The most recent return was a reassurance to the Nepalese people that CAN UK are still committed to Nepal’s rebuild and to supporting its rural communities. On top of reassurance, CAN UK were there to see the four projects completed since their last visit as well as the development of several new potential projects.
The first project visited was the Khumjung Heritage House. A newly constructed Gompa for which Tetra Tech provided the Governance and assurance for the design is part of the Sherpa Heritage House Project sitting below the impressive Ama Dablam. Commenting on the building’s reconstruction, Glyn described the Gompa: ‘In my many years of working on construction projects I am rarely stunned but I was blown away by the incredible effort to re-establish the interior of the building to resemble its previous layout respecting the heritage and history of the building. If I hadn’t seen the prestigious new build exterior, I would have gambled my mortgage on the fact it was exactly the same interior as before the rebuild.’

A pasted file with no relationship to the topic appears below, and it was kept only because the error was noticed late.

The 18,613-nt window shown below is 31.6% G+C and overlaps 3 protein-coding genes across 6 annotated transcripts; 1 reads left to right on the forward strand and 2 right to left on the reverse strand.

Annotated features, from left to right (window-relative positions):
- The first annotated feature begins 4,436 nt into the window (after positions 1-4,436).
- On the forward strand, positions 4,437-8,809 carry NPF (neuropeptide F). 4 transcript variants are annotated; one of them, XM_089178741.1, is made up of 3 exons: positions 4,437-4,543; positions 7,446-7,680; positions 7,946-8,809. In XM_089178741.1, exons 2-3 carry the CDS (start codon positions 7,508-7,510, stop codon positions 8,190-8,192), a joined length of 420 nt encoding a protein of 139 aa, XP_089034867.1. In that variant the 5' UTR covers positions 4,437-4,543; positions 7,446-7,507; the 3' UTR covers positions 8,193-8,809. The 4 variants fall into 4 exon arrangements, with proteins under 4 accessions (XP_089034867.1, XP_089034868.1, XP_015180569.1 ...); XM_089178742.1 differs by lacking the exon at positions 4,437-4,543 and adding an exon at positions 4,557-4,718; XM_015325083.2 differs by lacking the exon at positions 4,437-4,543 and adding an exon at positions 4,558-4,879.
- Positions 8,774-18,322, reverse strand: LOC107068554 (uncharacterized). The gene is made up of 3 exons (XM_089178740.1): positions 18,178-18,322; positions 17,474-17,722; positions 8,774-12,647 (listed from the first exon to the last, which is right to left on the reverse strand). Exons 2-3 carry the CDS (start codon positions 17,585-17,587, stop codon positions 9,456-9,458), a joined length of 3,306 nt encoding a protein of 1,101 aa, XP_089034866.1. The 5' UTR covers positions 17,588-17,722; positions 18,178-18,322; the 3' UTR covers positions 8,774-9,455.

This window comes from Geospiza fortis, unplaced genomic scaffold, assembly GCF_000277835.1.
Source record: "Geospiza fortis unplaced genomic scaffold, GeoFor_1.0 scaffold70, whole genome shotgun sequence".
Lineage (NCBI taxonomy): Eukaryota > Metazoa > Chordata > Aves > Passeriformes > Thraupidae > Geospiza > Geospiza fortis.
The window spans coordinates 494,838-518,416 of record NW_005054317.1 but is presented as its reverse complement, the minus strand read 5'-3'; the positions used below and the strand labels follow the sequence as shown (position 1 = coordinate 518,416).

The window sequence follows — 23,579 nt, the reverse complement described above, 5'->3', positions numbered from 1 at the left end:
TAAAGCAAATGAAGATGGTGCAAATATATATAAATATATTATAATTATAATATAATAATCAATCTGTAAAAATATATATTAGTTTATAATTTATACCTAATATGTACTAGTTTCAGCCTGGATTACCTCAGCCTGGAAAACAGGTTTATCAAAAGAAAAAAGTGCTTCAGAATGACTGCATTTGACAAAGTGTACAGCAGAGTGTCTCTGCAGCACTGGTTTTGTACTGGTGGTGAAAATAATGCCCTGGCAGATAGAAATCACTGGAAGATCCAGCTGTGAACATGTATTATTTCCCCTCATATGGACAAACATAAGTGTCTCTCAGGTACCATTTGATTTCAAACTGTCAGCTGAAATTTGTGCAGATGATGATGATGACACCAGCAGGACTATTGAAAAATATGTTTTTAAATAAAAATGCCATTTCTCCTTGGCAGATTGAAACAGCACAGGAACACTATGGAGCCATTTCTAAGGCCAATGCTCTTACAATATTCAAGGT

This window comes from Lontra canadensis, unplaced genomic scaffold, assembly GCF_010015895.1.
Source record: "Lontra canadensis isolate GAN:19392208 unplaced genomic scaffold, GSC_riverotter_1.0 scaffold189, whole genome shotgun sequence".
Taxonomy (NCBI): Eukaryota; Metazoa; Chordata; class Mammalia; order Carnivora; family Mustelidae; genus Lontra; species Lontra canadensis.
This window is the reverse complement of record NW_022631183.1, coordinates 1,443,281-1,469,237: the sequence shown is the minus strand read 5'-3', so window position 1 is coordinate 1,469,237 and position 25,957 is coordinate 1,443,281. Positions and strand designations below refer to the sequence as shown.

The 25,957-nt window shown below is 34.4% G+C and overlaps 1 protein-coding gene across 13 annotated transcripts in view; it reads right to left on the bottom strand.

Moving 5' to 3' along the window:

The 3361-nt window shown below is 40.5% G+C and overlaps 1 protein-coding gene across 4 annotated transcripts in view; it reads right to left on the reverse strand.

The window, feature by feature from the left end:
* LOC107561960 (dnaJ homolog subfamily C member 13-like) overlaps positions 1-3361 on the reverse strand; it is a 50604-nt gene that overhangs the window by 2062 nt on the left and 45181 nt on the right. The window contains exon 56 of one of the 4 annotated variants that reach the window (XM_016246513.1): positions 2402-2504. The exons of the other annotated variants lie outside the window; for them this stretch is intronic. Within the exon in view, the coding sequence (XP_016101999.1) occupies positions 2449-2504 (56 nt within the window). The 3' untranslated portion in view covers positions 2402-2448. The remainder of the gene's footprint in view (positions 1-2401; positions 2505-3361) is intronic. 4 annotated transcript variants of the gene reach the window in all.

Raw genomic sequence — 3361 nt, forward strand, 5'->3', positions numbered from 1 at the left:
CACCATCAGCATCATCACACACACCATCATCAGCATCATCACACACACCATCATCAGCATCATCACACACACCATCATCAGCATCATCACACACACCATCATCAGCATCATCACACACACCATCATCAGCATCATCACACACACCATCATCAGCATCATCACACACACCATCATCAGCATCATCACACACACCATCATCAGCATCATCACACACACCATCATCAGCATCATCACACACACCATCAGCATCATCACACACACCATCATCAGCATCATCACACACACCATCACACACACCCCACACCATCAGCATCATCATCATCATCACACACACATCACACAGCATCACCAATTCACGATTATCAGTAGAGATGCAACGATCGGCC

Though construction has been a success in this location, there is still work to be done to complete the rebuild, including a museum that locals can pay a small admission fee to get an insight into traditional Sherpa life as it was 200 years ago.
Glyn and team then visited the Nile Chule Health Post. Located within a community that Glyn visited in 2016, this specific town was close to Glyn as he felt they had a great community and their engagement had always been positive, contributing labour and materials to all construction projects. Not only does the health post provide a functional and warm facility from which CAN nurses can provide healthcare, but the building itself is seismically resistant.